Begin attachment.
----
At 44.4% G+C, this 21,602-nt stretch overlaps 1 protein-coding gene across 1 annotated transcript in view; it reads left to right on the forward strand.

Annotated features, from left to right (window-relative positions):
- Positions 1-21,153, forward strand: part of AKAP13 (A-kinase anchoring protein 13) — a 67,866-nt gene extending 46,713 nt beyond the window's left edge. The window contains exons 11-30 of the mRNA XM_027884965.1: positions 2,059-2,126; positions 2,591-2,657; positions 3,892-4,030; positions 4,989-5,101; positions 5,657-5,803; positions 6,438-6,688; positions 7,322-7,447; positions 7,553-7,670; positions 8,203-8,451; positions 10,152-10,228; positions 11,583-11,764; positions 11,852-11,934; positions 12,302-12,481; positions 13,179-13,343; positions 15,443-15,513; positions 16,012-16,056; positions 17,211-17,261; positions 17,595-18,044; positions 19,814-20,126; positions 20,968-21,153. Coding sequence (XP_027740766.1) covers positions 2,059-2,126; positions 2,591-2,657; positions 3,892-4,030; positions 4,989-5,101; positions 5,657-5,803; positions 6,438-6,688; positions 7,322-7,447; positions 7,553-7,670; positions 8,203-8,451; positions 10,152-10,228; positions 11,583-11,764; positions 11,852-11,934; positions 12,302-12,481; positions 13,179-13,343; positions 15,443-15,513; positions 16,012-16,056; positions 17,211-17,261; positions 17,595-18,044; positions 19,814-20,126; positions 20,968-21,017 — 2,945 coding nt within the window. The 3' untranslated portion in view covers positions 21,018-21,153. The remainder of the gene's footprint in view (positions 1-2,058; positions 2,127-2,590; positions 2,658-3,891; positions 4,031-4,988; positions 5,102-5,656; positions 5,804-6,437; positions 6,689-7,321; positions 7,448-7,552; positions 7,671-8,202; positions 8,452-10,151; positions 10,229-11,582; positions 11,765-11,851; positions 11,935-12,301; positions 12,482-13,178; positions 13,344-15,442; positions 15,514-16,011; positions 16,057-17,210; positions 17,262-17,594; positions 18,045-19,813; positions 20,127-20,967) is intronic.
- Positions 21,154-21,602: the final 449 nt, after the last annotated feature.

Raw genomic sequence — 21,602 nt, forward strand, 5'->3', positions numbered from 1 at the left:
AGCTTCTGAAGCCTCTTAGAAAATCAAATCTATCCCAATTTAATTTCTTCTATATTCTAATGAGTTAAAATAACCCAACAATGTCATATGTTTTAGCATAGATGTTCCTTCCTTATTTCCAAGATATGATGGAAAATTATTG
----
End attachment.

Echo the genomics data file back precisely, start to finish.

At 44.4% G+C, this 21,602-nt stretch overlaps 1 protein-coding gene across 1 annotated transcript in view; it reads left to right on the forward strand.

Annotated features, from left to right (window-relative positions):
- Positions 1-21,153, forward strand: part of AKAP13 (A-kinase anchoring protein 13) — a 67,866-nt gene extending 46,713 nt beyond the window's left edge. The window contains exons 11-30 of the mRNA XM_027884965.1: positions 2,059-2,126; positions 2,591-2,657; positions 3,892-4,030; positions 4,989-5,101; positions 5,657-5,803; positions 6,438-6,688; positions 7,322-7,447; positions 7,553-7,670; positions 8,203-8,451; positions 10,152-10,228; positions 11,583-11,764; positions 11,852-11,934; positions 12,302-12,481; positions 13,179-13,343; positions 15,443-15,513; positions 16,012-16,056; positions 17,211-17,261; positions 17,595-18,044; positions 19,814-20,126; positions 20,968-21,153. Coding sequence (XP_027740766.1) covers positions 2,059-2,126; positions 2,591-2,657; positions 3,892-4,030; positions 4,989-5,101; positions 5,657-5,803; positions 6,438-6,688; positions 7,322-7,447; positions 7,553-7,670; positions 8,203-8,451; positions 10,152-10,228; positions 11,583-11,764; positions 11,852-11,934; positions 12,302-12,481; positions 13,179-13,343; positions 15,443-15,513; positions 16,012-16,056; positions 17,211-17,261; positions 17,595-18,044; positions 19,814-20,126; positions 20,968-21,017 — 2,945 coding nt within the window. The 3' untranslated portion in view covers positions 21,018-21,153. The remainder of the gene's footprint in view (positions 1-2,058; positions 2,127-2,590; positions 2,658-3,891; positions 4,031-4,988; positions 5,102-5,656; positions 5,804-6,437; positions 6,689-7,321; positions 7,448-7,552; positions 7,671-8,202; positions 8,452-10,151; positions 10,229-11,582; positions 11,765-11,851; positions 11,935-12,301; positions 12,482-13,178; positions 13,344-15,442; positions 15,514-16,011; positions 16,057-17,210; positions 17,262-17,594; positions 18,045-19,813; positions 20,127-20,967) is intronic.
- Positions 21,154-21,602: the final 449 nt, after the last annotated feature.

Raw genomic sequence — 21,602 nt, forward strand, 5'->3', positions numbered from 1 at the left:
AGCTTCTGAAGCCTCTTAGAAAATCAAATCTATCCCAATTTAATTTCTTCTATATTCTAATGAGTTAAAATAACCCAACAATGTCATATGTTTTAGCATAGATGTTCCTTCCTTATTTCCAAGATATGATGGAAAATTATTG